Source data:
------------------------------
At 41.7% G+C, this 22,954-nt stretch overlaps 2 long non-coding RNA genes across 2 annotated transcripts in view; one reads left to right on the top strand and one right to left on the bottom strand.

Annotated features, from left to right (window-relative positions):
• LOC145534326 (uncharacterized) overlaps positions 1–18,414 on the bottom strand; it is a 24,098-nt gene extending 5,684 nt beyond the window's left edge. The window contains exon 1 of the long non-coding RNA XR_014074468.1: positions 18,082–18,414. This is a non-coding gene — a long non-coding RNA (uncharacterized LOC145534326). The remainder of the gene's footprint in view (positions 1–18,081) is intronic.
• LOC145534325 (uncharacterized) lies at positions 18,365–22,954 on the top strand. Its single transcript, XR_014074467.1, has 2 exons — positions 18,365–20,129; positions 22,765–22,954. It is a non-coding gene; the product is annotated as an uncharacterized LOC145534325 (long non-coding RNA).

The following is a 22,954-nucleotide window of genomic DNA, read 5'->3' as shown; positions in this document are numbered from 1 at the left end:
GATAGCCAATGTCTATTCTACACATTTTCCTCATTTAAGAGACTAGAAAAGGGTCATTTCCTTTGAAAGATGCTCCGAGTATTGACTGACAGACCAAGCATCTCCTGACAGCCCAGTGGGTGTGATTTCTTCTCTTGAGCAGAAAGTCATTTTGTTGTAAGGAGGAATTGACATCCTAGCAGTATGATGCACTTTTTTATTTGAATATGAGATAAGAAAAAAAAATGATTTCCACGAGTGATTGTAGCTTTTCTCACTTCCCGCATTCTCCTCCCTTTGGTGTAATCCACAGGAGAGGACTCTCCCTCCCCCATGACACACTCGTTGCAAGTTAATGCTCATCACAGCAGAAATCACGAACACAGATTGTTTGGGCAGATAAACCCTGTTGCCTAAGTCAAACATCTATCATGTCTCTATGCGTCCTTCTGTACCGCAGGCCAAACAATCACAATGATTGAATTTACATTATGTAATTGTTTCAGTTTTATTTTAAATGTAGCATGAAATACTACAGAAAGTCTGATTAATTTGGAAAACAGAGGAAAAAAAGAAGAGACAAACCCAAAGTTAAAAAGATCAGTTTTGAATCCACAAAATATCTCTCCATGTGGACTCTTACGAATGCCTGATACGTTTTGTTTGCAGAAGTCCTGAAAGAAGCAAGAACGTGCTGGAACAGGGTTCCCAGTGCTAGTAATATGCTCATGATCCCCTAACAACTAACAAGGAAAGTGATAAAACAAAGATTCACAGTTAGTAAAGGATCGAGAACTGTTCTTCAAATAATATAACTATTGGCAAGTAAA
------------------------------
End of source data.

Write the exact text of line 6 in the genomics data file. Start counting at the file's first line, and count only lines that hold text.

GATAGCCAATGTCTATTCTACACATTTTCCTCATTTAAGAGACTAGAAAAGGGTCATTTCCTTTGAAAGATGCTCCGAGTATTGACTGACAGACCAAGCATCTCCTGACAGCCCAGTGGGTGTGATTTCTTCTCTTGAGCAGAAAGTCATTTTGTTGTAAGGAGGAATTGACATCCTAGCAGTATGATGCACTTTTTTATTTGAATATGAGATAAGAAAAAAAAATGATTTCCACGAGTGATTGTAGCTTTTCTCACTTCCCGCATTCTCCTCCCTTTGGTGTAATCCACAGGAGAGGACTCTCCCTCCCCCATGACACACTCGTTGCAAGTTAATGCTCATCACAGCAGAAATCACGAACACAGATTGTTTGGGCAGATAAACCCTGTTGCCTAAGTCAAACATCTATCATGTCTCTATGCGTCCTTCTGTACCGCAGGCCAAACAATCACAATGATTGAATTTACATTATGTAATTGTTTCAGTTTTATTTTAAATGTAGCATGAAATACTACAGAAAGTCTGATTAATTTGGAAAACAGAGGAAAAAAAGAAGAGACAAACCCAAAGTTAAAAAGATCAGTTTTGAATCCACAAAATATCTCTCCATGTGGACTCTTACGAATGCCTGATACGTTTTGTTTGCAGAAGTCCTGAAAGAAGCAAGAACGTGCTGGAACAGGGTTCCCAGTGCTAGTAATATGCTCATGATCCCCTAACAACTAACAAGGAAAGTGATAAAACAAAGATTCACAGTTAGTAAAGGATCGAGAACTGTTCTTCAAATAATATAACTATTGGCAAGTAAA